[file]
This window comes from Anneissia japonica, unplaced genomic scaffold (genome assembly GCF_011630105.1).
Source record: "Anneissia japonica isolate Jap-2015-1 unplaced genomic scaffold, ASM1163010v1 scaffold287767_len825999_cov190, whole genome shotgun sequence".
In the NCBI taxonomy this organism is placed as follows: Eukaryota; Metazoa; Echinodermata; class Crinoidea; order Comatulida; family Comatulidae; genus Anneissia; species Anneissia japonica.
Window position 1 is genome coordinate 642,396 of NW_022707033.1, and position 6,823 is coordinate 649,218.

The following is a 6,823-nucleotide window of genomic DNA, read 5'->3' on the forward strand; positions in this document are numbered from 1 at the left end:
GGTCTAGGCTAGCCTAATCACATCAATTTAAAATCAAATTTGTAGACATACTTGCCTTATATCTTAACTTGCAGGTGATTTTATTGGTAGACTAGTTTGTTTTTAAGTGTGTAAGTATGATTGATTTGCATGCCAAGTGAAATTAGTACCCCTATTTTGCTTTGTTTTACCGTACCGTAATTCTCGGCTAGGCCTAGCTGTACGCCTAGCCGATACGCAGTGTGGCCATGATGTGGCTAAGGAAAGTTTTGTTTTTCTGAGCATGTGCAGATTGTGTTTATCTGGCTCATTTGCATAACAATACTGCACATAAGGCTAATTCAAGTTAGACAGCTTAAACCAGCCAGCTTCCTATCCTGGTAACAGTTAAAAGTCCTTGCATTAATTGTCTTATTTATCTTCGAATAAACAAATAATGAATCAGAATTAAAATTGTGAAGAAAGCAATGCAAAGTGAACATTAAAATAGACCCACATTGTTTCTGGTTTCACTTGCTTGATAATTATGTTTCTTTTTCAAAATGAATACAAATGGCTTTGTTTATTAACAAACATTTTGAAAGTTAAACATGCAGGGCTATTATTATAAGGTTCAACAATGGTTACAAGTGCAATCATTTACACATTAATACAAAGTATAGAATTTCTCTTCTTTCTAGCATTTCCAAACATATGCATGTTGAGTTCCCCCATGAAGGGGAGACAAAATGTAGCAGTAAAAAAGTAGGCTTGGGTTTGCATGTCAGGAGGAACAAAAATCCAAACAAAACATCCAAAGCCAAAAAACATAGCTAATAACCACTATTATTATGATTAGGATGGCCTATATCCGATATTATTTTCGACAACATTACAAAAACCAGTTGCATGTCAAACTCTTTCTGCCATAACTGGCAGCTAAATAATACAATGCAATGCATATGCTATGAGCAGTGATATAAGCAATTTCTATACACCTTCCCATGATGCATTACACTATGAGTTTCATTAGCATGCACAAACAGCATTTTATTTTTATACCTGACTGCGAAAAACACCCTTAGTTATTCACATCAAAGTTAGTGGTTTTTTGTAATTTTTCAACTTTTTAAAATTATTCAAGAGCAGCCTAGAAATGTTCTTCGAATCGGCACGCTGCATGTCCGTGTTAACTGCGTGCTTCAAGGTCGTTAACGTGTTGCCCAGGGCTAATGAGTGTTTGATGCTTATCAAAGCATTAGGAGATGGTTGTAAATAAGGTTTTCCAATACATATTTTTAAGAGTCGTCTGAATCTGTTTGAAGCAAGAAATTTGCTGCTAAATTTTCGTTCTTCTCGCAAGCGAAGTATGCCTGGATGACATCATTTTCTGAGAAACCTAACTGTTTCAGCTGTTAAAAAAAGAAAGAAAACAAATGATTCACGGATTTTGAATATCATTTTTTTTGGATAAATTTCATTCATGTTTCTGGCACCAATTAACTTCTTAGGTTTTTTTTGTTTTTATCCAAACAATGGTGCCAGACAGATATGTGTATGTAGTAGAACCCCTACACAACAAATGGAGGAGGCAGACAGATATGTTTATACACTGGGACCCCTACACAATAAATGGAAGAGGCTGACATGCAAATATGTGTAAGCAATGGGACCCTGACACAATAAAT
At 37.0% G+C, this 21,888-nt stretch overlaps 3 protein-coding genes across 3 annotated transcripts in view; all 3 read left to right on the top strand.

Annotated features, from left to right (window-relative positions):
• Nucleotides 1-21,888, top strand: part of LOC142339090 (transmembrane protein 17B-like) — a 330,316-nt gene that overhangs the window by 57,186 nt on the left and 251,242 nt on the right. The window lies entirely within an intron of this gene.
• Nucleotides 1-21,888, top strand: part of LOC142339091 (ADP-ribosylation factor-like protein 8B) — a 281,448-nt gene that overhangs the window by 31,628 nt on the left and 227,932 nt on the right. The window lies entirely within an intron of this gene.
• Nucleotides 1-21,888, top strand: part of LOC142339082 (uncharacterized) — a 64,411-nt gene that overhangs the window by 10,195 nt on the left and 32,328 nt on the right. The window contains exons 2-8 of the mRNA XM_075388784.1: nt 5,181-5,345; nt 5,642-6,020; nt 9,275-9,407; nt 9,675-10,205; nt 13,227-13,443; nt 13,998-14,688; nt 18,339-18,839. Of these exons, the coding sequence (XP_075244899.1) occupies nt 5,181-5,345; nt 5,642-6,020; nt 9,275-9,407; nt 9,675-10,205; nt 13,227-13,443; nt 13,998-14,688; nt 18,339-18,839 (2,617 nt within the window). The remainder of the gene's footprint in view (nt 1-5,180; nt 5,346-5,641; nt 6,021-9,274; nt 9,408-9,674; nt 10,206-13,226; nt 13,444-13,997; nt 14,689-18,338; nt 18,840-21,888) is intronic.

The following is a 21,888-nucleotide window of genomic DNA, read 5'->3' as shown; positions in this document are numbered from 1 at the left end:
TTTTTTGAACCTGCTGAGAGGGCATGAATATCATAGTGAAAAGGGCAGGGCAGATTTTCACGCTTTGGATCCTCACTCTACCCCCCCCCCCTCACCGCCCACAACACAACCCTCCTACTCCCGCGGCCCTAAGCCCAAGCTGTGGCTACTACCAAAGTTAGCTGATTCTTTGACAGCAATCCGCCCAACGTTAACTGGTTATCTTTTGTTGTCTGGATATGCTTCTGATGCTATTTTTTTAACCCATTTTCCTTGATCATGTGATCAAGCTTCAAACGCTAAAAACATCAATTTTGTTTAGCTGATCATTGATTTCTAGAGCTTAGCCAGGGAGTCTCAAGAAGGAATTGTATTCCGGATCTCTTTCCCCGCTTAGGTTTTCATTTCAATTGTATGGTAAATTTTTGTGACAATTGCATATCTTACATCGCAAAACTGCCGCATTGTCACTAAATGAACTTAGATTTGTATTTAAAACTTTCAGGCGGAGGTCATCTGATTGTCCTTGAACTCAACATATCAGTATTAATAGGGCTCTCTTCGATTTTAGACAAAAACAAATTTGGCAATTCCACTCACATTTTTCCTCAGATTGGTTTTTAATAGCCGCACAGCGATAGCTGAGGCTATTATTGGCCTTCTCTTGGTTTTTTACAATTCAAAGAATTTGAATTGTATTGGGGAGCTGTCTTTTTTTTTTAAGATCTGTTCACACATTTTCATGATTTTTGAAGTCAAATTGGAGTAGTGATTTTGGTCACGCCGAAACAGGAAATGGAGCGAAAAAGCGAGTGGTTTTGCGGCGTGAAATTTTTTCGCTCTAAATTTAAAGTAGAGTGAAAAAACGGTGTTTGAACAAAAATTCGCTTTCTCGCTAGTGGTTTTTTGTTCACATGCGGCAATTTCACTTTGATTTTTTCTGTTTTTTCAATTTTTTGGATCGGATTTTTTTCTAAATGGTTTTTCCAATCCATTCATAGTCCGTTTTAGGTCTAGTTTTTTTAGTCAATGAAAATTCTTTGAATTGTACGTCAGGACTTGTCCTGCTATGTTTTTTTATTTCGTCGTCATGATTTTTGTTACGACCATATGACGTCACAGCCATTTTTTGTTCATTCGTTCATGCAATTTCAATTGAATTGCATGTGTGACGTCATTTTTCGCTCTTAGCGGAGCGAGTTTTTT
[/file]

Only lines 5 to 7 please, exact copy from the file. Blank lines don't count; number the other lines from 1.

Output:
The following is a 6,823-nucleotide window of genomic DNA, read 5'->3' on the forward strand; positions in this document are numbered from 1 at the left end:
GGTCTAGGCTAGCCTAATCACATCAATTTAAAATCAAATTTGTAGACATACTTGCCTTATATCTTAACTTGCAGGTGATTTTATTGGTAGACTAGTTTGTTTTTAAGTGTGTAAGTATGATTGATTTGCATGCCAAGTGAAATTAGTACCCCTATTTTGCTTTGTTTTACCGTACCGTAATTCTCGGCTAGGCCTAGCTGTACGCCTAGCCGATACGCAGTGTGGCCATGATGTGGCTAAGGAAAGTTTTGTTTTTCTGAGCATGTGCAGATTGTGTTTATCTGGCTCATTTGCATAACAATACTGCACATAAGGCTAATTCAAGTTAGACAGCTTAAACCAGCCAGCTTCCTATCCTGGTAACAGTTAAAAGTCCTTGCATTAATTGTCTTATTTATCTTCGAATAAACAAATAATGAATCAGAATTAAAATTGTGAAGAAAGCAATGCAAAGTGAACATTAAAATAGACCCACATTGTTTCTGGTTTCACTTGCTTGATAATTATGTTTCTTTTTCAAAATGAATACAAATGGCTTTGTTTATTAACAAACATTTTGAAAGTTAAACATGCAGGGCTATTATTATAAGGTTCAACAATGGTTACAAGTGCAATCATTTACACATTAATACAAAGTATAGAATTTCTCTTCTTTCTAGCATTTCCAAACATATGCATGTTGAGTTCCCCCATGAAGGGGAGACAAAATGTAGCAGTAAAAAAGTAGGCTTGGGTTTGCATGTCAGGAGGAACAAAAATCCAAACAAAACATCCAAAGCCAAAAAACATAGCTAATAACCACTATTATTATGATTAGGATGGCCTATATCCGATATTATTTTCGACAACATTACAAAAACCAGTTGCATGTCAAACTCTTTCTGCCATAACTGGCAGCTAAATAATACAATGCAATGCATATGCTATGAGCAGTGATATAAGCAATTTCTATACACCTTCCCATGATGCATTACACTATGAGTTTCATTAGCATGCACAAACAGCATTTTATTTTTATACCTGACTGCGAAAAACACCCTTAGTTATTCACATCAAAGTTAGTGGTTTTTTGTAATTTTTCAACTTTTTAAAATTATTCAAGAGCAGCCTAGAAATGTTCTTCGAATCGGCACGCTGCATGTCCGTGTTAACTGCGTGCTTCAAGGTCGTTAACGTGTTGCCCAGGGCTAATGAGTGTTTGATGCTTATCAAAGCATTAGGAGATGGTTGTAAATAAGGTTTTCCAATACATATTTTTAAGAGTCGTCTGAATCTGTTTGAAGCAAGAAATTTGCTGCTAAATTTTCGTTCTTCTCGCAAGCGAAGTATGCCTGGATGACATCATTTTCTGAGAAACCTAACTGTTTCAGCTGTTAAAAAAAGAAAGAAAACAAATGATTCACGGATTTTGAATATCATTTTTTTTGGATAAATTTCATTCATGTTTCTGGCACCAATTAACTTCTTAGGTTTTTTTTGTTTTTATCCAAACAATGGTGCCAGACAGATATGTGTATGTAGTAGAACCCCTACACAACAAATGGAGGAGGCAGACAGATATGTTTATACACTGGGACCCCTACACAATAAATGGAAGAGGCTGACATGCAAATATGTGTAAGCAATGGGACCCTGACACAATAAAT
At 37.0% G+C, this 21,888-nt stretch overlaps 3 protein-coding genes across 3 annotated transcripts in view; all 3 read left to right on the top strand.